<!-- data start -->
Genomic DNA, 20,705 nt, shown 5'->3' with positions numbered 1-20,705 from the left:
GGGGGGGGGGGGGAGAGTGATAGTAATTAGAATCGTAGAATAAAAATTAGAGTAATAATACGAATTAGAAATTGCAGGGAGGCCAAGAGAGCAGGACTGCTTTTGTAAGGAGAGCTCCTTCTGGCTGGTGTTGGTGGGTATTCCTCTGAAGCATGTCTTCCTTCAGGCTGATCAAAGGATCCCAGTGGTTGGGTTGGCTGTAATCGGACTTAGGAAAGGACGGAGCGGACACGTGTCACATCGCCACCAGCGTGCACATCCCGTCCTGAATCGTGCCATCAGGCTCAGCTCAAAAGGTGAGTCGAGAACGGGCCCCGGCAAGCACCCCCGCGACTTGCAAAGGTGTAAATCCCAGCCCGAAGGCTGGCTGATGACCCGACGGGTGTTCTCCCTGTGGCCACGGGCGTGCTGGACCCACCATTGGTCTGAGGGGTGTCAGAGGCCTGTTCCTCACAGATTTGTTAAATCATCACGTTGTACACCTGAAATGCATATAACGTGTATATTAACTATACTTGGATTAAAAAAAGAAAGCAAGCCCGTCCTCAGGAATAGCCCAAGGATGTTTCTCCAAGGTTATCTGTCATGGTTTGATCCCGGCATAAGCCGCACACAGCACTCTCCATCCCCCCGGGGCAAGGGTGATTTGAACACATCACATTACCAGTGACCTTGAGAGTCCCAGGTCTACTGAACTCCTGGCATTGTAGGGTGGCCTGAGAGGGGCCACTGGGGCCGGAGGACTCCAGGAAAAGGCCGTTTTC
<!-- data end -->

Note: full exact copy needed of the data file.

Genomic DNA, 20,705 nt, shown 5'->3' with positions numbered 1-20,705 from the left:
GGGGGGGGGGGGGAGAGTGATAGTAATTAGAATCGTAGAATAAAAATTAGAGTAATAATACGAATTAGAAATTGCAGGGAGGCCAAGAGAGCAGGACTGCTTTTGTAAGGAGAGCTCCTTCTGGCTGGTGTTGGTGGGTATTCCTCTGAAGCATGTCTTCCTTCAGGCTGATCAAAGGATCCCAGTGGTTGGGTTGGCTGTAATCGGACTTAGGAAAGGACGGAGCGGACACGTGTCACATCGCCACCAGCGTGCACATCCCGTCCTGAATCGTGCCATCAGGCTCAGCTCAAAAGGTGAGTCGAGAACGGGCCCCGGCAAGCACCCCCGCGACTTGCAAAGGTGTAAATCCCAGCCCGAAGGCTGGCTGATGACCCGACGGGTGTTCTCCCTGTGGCCACGGGCGTGCTGGACCCACCATTGGTCTGAGGGGTGTCAGAGGCCTGTTCCTCACAGATTTGTTAAATCATCACGTTGTACACCTGAAATGCATATAACGTGTATATTAACTATACTTGGATTAAAAAAAGAAAGCAAGCCCGTCCTCAGGAATAGCCCAAGGATGTTTCTCCAAGGTTATCTGTCATGGTTTGATCCCGGCATAAGCCGCACACAGCACTCTCCATCCCCCCGGGGCAAGGGTGATTTGAACACATCACATTACCAGTGACCTTGAGAGTCCCAGGTCTACTGAACTCCTGGCATTGTAGGGTGGCCTGAGAGGGGCCACTGGGGCCGGAGGACTCCAGGAAAAGGCCGTTTTC